Understanding Web Server Logs & What Data is Collected

I’m not sure when it started, but there’s been an increase in people asking about internet privacy and data collection. People are rightfully concerned about the use of data and not just on this website. This is good but highlights that I haven’t done the best job telling people what information is captured in a web server log and how it can be used. I can’t answer for all websites, but I can for this one. My answers may surprise you.

Many of you know I’m concerned about privacy, so I was startled to get a reader request to remove data years back before GDPR. The more I dug into the issue, the more I realized people don’t know what data is collected. And as we all know, fear takes on a life of its own. I hope that this article will address those concerns.

Note: Since I switched web hosts, I no longer use web logs. However, this info is still relevant.

The Data Collection Process

The process begins when your web browser requests a page from our website. Many sites maintain a server log that records these transactions. A log transaction is generally defined as getting a resource such as a web page text, picture, file, etc. Most websites keep a server log as it has beneficial information such as traffic patterns and errors. In our case, the web server uses the Apache HTTP combined server log format . This may vary based on the hosting company.

Multiple lines are appended to this log chronologically as you move through this website. You might think of this as a more complicated version of your web browser history because it deals with many people. There are multiple lines because a web page has many resources such as images, text, CSS style sheets, ads, etc.

In other words, the web page you’re viewing may appear as one item to you, but from the web server’s view, there might have been dozens of requests to display the page. Each request becomes a line item in the webserver log. As a result, the logs can be massive. Based on the configuration, they could be produced daily or monthly.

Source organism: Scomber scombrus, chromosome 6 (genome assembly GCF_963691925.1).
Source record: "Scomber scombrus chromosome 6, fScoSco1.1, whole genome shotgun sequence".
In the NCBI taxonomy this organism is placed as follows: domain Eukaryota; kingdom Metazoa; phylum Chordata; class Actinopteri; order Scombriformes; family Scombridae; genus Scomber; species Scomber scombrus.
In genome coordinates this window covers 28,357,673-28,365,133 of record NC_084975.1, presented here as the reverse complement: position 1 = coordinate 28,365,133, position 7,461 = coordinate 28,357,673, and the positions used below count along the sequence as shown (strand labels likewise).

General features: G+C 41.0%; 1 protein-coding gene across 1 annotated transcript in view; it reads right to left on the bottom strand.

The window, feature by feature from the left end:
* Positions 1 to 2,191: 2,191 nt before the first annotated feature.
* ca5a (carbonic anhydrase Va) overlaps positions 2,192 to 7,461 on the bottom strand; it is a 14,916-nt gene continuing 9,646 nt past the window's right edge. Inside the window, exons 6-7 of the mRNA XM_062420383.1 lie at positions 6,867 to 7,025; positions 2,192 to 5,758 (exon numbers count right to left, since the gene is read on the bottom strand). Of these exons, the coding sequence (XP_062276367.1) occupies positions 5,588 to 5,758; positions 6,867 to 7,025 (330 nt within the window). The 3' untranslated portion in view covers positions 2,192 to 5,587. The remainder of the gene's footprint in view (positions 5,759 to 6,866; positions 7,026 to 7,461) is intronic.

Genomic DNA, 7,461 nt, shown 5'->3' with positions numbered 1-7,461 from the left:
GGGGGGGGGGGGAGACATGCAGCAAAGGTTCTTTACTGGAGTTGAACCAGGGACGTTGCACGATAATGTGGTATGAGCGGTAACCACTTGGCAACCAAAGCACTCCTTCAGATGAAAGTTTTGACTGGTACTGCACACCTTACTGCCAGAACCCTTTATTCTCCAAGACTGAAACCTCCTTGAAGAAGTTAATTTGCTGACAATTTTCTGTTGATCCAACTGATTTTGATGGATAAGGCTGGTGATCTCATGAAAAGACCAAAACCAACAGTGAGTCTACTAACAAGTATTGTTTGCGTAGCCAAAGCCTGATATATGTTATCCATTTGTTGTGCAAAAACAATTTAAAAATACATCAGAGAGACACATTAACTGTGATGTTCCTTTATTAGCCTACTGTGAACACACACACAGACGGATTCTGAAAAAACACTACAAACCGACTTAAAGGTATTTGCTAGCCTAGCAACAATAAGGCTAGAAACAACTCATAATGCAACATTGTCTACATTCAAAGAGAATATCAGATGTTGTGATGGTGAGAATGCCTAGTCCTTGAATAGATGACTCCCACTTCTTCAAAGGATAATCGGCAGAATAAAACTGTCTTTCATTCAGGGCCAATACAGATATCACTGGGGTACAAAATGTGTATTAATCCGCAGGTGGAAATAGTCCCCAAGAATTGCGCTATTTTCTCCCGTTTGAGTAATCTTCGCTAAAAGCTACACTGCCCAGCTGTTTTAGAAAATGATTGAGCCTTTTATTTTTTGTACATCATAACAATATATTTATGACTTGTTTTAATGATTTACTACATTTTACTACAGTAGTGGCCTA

Where’s My Personal Info?

While weblogs contain lots of data, I can’t say they are fun to read. The data can be helpful, but you need a log analysis tool or a service like Splunk or Sumo Logic to make sense of the information. In addition, different collection methods may capture different information. Some hosting companies also provide analysis programs.

In the case of the reader who wanted her data removed, she thought these logs collected all sorts of personal info. And in a sense, they do, but not like many people think. No line item says Jane Doe from Franklin, Tennessee came to this site from Bing, read 2 articles, and left the site by clicking an Amazon book recommendation.

The best way to illustrate why I can’t tell this is to show an example log entry.

Server Log Example

Below, you’ll see one item request from the raw server log that I’ve parsed to make reading easier. I’ve also numbered the data elements. In the webserver log, this information appears as one long line. This example is about 10 years old but still works. I no longer use these logs and don’t wish to reinstall them to update the article example. So, excuse me for the older references and protocols.



(3) –

(4) [11/May/2012:10:37:04 -0700]

(5) “GET /mos/Email/Outlook/Creating_Outlook_Signatures/ HTTP/1.1”

(6) 200

(7) 7538

(8) http://www.google.com/search?q=outlook+signature+&hl=en&lr=&start=20&sa=N

(9) Mozilla/5.0

(10) (Windows; U; Windows NT 5.1; en-US; rv:1.7.7)

(11) Gecko/20050414

(12) Firefox/1.0.3″

The Log Data Elements

(1) IP address

The first data item is the IP address of the client making the request. A client could be your computer, firewall, proxy, smartphone, and so on. The IP address is dynamic for some people, meaning that it shows as on May 11, but it might be different the next time you visit. Or, in the case of some firewalls, it could be all the computers behind the firewall are using the same IP address. Also, people who use VPNs usually have different IP addresses. Here’s a VPN primer from ExpressVPN.